Britain and France are trading accusations of hypocrisy over sanctions against Russia in a row that reveals deeper European divisions on how to react to the MH17 disaster, analysts say.
Britain has slammed France's €1.2 billion (HK$12.5 billion) warship deal with Moscow, while Paris says London remains a haven for Russian oligarchs.
The row grew on Wednesday when a parliamentary report revealed Britain had suspended or revoked only 34 of 285 outstanding arms export licences to Russia worth £132 million (HK$1,745m).
"We can see tensions in the EU over sanctions, which are inevitable given each country has a different relationship with Russia," said Sarah Lain, a research fellow at London's Royal United Services Institute think-tank.
"France is really against breaking this contract, it would harm French interests a lot more than Russian interests. Then the British parliamentary report has drawn attention to the fact that France is not the only one in Europe who has a defence relationship with Moscow."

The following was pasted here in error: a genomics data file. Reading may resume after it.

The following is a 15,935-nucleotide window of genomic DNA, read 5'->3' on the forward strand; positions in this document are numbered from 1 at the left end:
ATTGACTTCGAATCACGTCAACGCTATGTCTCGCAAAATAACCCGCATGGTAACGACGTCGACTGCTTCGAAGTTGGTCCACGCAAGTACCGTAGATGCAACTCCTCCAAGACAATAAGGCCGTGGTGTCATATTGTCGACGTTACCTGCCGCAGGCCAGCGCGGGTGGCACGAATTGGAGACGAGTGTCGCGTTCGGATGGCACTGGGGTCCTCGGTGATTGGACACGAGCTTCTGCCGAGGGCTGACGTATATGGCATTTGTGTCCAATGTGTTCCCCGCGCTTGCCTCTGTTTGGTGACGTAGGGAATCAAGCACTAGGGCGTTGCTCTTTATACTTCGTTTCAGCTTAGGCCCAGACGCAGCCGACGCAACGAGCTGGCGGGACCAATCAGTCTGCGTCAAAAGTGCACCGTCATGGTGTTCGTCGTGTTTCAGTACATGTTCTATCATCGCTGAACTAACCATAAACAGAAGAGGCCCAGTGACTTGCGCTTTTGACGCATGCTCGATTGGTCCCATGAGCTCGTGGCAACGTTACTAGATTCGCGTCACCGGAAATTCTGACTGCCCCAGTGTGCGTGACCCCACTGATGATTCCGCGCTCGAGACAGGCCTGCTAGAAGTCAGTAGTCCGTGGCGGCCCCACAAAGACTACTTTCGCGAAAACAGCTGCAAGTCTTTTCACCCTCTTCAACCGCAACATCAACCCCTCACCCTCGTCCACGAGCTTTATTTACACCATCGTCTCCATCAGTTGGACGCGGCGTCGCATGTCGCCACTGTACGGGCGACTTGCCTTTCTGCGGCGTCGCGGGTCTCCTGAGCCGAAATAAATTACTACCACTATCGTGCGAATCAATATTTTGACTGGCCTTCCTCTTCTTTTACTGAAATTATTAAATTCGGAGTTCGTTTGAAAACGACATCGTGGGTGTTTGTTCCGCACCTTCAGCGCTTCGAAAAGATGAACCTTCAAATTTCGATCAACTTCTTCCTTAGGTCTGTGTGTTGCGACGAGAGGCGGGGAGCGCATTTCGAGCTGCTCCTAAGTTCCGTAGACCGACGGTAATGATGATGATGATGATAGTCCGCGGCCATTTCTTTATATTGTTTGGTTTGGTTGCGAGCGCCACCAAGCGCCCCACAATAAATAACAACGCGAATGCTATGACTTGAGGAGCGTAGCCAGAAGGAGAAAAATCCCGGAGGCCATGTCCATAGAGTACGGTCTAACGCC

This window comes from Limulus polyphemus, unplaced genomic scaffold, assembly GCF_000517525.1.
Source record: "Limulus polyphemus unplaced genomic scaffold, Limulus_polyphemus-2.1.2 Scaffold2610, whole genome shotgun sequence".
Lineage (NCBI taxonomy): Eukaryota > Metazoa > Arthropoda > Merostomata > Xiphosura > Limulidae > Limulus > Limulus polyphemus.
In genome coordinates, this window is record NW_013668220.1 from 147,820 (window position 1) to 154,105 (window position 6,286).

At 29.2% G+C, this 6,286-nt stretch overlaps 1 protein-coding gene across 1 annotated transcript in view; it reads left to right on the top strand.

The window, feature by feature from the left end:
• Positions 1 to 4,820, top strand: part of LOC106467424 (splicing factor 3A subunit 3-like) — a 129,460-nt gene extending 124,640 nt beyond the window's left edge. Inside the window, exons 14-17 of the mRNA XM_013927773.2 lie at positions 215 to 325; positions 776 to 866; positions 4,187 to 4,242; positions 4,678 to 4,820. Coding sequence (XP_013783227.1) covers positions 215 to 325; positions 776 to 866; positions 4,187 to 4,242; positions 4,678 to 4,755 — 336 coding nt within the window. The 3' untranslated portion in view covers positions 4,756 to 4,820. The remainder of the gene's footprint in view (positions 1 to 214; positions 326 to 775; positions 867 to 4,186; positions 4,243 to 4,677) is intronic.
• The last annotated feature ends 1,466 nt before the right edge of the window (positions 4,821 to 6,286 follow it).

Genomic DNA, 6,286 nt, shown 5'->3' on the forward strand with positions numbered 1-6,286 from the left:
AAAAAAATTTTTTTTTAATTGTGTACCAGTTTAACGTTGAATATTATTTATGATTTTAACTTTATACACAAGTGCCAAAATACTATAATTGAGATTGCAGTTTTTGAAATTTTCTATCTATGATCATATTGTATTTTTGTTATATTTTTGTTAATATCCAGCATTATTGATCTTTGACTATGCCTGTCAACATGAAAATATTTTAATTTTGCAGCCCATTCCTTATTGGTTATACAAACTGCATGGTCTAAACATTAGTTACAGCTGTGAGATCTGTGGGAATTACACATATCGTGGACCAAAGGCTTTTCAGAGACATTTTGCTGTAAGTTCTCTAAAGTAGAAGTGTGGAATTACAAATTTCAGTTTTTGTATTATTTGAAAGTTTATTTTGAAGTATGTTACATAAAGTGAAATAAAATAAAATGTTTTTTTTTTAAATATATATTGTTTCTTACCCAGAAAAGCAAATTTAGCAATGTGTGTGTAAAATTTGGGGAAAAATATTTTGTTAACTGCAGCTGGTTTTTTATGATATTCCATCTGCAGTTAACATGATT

EU foreign ministers on Tuesday agreed to widen sanctions and consider an arms embargo.
The Franco-British slanging match centres on Paris' reluctance to scupper a deal to sell two helicopter warships to Russia.
President Francois Hollande said the first would be delivered in October, but the second would depend on "Russia's attitude".
British Prime Minister David Cameron said that "in this country it would be unthinkable to fulfil an order like [this one]".
The leader of Hollande's Socialist party, Jean-Christophe Cambadelis, hit out at "hypocrites". He said Britain should tackle Putin's allies who park money in the City of London.
French Foreign Minister Laurent Fabius said: "I was led to believe that there were quite a few Russian oligarchs in London."